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A few months later than planned and in its new location, we finally had our first pen show for around a year and a half. Now migrated from the Holiday Inn near Russell Square to the Hammersmith Novotel, there must have been uncertainty over how the show would go. Less so over the new location and more down to the personal comfort factor now we’ve just come out of lock down and entering what is considered the ‘new norm’.

I’m not sure if there were many concerns about the new location. The show had out grown the Holiday Inn before I started to attend, and while that location is closer to the centre of London and better for lunch possibilities (I will miss Pizza Sophia), the Novotel is outside the 364 days per year London Congestion Charge Zone (for the moment) while still being near a tube station and a high street with the usual chain options. Room wise it is a big step up. The original plans had for more vendors than before and while some had dropped out resulting in tables being removed, this resulted in a large break out area, so the table spacing we saw will be the same in the future. This means plenty of room to move around and the vendors having larger tables. Air con was a lot better as was the lighting, though you were still cursed by the orange/warm tint muting colours and masking the subtleties of the pens. Net result I found myself using the torch function on my phone to look at various items. Still the location is a big improvement.

With the numbers I am sure the organisers will be slightly disappointed but also happy that people still came. A lot will have kept away due to the virus and various vendors were either missing (especially the International ones) or there with a cut down number of staff. A few attended with just the one person rather than the normal two or three. I suspect quite a few of the vendors will have viewed the event as a day out of the house/shop rather than a commercial success due to a lack of sales or business.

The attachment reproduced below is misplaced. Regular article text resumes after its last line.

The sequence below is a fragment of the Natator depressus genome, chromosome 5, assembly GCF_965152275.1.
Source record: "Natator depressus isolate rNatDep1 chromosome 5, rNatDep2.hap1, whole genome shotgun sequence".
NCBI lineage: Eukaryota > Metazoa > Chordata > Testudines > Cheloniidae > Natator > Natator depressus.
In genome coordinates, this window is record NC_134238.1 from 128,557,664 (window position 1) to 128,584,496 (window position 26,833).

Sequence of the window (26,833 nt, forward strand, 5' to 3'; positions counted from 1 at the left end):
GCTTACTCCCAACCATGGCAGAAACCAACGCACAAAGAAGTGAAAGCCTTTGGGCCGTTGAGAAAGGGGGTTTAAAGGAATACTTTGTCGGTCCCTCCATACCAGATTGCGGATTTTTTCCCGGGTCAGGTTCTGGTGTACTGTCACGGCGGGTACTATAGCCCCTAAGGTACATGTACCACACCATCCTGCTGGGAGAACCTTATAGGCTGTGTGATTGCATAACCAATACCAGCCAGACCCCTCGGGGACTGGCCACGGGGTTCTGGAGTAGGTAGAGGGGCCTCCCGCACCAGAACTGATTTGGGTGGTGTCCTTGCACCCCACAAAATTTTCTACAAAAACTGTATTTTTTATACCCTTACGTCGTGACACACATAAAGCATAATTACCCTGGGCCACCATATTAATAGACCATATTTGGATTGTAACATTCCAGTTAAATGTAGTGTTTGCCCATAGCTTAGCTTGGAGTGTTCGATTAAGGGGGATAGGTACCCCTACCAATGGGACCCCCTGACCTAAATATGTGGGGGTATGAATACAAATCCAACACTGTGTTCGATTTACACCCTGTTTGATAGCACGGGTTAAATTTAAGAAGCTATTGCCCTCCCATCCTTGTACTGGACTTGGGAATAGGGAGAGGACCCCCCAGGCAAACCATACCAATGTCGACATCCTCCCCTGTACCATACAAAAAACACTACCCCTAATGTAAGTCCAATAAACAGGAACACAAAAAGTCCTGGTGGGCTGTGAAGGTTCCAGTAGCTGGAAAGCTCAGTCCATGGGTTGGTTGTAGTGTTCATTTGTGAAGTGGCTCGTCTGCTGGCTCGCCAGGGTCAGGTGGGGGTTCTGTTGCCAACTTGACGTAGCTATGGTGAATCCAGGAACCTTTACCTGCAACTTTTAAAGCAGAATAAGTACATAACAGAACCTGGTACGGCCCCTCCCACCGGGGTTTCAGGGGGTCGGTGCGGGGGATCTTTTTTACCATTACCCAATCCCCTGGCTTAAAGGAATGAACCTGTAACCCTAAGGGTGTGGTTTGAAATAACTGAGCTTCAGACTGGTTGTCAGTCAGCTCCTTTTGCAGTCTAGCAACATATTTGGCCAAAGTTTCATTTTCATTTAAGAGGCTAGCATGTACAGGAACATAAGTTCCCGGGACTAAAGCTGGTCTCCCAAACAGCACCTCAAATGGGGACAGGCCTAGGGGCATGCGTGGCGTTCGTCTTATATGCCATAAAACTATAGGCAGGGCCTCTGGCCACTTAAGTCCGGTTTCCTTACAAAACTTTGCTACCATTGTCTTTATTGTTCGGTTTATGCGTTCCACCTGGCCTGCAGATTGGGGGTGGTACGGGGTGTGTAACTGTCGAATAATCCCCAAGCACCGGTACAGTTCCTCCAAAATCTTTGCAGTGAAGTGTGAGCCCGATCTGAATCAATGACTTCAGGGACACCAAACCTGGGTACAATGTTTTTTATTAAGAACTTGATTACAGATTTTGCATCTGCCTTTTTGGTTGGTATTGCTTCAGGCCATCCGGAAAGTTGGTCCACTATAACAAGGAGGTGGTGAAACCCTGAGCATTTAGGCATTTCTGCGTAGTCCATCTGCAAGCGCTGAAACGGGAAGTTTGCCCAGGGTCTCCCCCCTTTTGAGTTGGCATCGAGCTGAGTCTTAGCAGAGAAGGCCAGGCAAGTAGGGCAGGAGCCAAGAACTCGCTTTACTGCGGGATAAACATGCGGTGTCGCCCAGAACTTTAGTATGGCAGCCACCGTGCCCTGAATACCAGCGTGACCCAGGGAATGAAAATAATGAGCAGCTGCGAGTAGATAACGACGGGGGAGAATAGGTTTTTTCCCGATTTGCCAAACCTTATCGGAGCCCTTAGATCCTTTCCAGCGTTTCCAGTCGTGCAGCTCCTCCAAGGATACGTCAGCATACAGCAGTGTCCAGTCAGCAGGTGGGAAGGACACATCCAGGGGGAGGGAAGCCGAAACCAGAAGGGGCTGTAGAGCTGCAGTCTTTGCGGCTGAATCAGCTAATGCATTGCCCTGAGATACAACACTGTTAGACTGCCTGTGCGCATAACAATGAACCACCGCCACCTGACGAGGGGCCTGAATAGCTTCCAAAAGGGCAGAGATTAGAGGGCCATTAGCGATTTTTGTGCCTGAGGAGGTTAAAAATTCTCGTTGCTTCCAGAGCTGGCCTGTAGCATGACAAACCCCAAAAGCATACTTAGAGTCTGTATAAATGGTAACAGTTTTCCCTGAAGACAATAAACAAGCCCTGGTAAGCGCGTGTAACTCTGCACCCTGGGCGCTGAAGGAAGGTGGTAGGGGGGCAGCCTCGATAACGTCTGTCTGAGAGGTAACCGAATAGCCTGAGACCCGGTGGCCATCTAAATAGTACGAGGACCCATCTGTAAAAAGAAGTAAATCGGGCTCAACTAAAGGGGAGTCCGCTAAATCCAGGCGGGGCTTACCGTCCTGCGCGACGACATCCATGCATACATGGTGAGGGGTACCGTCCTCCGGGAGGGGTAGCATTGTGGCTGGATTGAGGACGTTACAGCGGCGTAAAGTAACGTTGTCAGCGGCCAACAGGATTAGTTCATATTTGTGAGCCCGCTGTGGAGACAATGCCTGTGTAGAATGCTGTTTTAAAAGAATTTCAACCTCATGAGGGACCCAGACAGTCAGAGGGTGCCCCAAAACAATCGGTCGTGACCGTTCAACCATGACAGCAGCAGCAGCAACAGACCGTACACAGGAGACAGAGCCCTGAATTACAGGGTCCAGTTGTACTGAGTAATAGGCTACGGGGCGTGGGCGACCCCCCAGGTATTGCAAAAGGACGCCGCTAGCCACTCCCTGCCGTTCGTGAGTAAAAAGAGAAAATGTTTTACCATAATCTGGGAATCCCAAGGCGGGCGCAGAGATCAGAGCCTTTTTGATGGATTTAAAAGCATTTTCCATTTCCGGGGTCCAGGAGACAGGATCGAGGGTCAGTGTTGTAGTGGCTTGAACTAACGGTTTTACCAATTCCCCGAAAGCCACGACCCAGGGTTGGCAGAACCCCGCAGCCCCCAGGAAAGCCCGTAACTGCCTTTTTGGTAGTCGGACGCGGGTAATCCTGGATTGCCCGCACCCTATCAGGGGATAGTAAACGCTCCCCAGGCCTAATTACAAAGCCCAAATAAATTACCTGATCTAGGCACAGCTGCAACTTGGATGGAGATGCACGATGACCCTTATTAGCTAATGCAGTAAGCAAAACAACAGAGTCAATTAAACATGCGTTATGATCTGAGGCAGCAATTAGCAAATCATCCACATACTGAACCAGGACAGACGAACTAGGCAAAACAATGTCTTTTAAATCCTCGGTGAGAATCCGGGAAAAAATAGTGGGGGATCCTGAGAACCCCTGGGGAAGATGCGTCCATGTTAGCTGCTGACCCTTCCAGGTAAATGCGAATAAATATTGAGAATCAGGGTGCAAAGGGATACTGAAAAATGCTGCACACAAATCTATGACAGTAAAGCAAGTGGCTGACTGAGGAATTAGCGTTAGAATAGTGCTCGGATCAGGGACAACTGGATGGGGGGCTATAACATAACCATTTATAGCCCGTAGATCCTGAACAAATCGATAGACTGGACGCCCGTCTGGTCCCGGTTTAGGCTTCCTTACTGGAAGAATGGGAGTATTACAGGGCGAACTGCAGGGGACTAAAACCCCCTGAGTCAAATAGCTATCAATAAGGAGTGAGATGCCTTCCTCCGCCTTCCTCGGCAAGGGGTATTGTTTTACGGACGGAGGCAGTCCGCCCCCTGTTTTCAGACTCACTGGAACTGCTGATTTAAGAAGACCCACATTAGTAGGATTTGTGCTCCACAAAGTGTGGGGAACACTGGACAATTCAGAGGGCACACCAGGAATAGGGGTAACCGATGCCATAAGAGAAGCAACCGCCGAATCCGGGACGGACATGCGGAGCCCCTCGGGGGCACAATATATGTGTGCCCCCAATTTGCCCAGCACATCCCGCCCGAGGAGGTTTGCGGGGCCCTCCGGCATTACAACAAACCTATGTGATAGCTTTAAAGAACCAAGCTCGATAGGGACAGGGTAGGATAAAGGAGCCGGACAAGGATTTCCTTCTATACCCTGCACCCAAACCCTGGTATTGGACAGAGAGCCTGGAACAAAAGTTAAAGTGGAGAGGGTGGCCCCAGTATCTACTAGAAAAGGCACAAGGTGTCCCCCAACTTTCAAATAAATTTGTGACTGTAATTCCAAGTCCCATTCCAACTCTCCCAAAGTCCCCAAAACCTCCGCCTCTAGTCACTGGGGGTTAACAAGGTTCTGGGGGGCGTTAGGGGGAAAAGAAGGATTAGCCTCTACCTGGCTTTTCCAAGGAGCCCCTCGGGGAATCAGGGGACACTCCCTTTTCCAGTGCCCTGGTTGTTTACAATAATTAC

So how did my show go? I did start with a small shopping list and on this occasion the aim was to keep my spending to a minimum. My original plan was to speed round the tables to see where everyone was and to keep an eye out for show specials and anything that grabbed my eye. I would then seek out people to catch up with, including some vendors, as pen shows to me are as much about the social aspect as the gathering of large quantities of temptation, then I would seek out the items on my list, followed by a more casual wander round. All with lunch at some appropriate time, again normally with others for a social catchup over food. To quote the late and great Douglas Adams, ‘The best laid plans of mice’.

So I was near the end of my initial wander round when I came to John Hall of Write Here. The route was actually planned as I tend to catch up with John when we meet and so it would be a good start to the social aspect of my show experience. Thing is John was by himself on this occasion and I realised that my chatting would prevent him from dealing with customers. Not a good thing, and so I heard myself asking ‘would you like an extra pair of hands to help out’. Now it should be pointed out we’ve known each other for about 4 years primarily through the shows and our chatting normally starts as I’m paying for a pre-order, so it’s not an offer I could have made to other vendors. John accepted my offer and thus may day was set. Talking to and assisting people, keeping an eye on the table, and some how being too busy to finish the catch up. Woops. I must admit it was enjoyable being on the other side of the table for once and I hope I was actually of help, rather than John just being polite to me at the end of the day.